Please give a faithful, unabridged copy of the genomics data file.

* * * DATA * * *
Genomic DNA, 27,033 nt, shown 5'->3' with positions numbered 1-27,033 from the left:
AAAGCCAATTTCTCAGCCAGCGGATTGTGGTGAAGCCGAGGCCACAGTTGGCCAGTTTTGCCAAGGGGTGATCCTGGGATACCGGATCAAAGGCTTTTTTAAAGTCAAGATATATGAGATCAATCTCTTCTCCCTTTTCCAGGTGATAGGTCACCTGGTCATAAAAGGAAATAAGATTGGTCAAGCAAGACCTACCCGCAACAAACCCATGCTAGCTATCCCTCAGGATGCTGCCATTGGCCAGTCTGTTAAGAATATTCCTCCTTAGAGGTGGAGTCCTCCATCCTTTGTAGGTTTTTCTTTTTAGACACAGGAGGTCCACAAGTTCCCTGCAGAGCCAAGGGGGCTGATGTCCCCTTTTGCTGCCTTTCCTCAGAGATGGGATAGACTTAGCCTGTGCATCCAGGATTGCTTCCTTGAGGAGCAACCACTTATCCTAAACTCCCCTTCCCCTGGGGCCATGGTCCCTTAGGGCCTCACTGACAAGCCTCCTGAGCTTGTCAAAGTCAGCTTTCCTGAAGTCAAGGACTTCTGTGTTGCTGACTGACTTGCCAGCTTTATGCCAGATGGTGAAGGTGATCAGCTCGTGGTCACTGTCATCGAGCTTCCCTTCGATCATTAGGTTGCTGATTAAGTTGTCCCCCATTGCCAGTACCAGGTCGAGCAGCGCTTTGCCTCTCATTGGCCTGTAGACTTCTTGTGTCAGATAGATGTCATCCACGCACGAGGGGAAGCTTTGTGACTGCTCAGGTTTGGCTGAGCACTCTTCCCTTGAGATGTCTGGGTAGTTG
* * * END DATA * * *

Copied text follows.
Genomic DNA, 27,033 nt, shown 5'->3' with positions numbered 1-27,033 from the left:
AAAGCCAATTTCTCAGCCAGCGGATTGTGGTGAAGCCGAGGCCACAGTTGGCCAGTTTTGCCAAGGGGTGATCCTGGGATACCGGATCAAAGGCTTTTTTAAAGTCAAGATATATGAGATCAATCTCTTCTCCCTTTTCCAGGTGATAGGTCACCTGGTCATAAAAGGAAATAAGATTGGTCAAGCAAGACCTACCCGCAACAAACCCATGCTAGCTATCCCTCAGGATGCTGCCATTGGCCAGTCTGTTAAGAATATTCCTCCTTAGAGGTGGAGTCCTCCATCCTTTGTAGGTTTTTCTTTTTAGACACAGGAGGTCCACAAGTTCCCTGCAGAGCCAAGGGGGCTGATGTCCCCTTTTGCTGCCTTTCCTCAGAGATGGGATAGACTTAGCCTGTGCATCCAGGATTGCTTCCTTGAGGAGCAACCACTTATCCTAAACTCCCCTTCCCCTGGGGCCATGGTCCCTTAGGGCCTCACTGACAAGCCTCCTGAGCTTGTCAAAGTCAGCTTTCCTGAAGTCAAGGACTTCTGTGTTGCTGACTGACTTGCCAGCTTTATGCCAGATGGTGAAGGTGATCAGCTCGTGGTCACTGTCATCGAGCTTCCCTTCGATCATTAGGTTGCTGATTAAGTTGTCCCCCATTGCCAGTACCAGGTCGAGCAGCGCTTTGCCTCTCATTGGCCTGTAGACTTCTTGTGTCAGATAGATGTCATCCACGCACGAGGGGAAGCTTTGTGACTGCTCAGGTTTGGCTGAGCACTCTTCCCTTGAGATGTCTGGGTAGTTG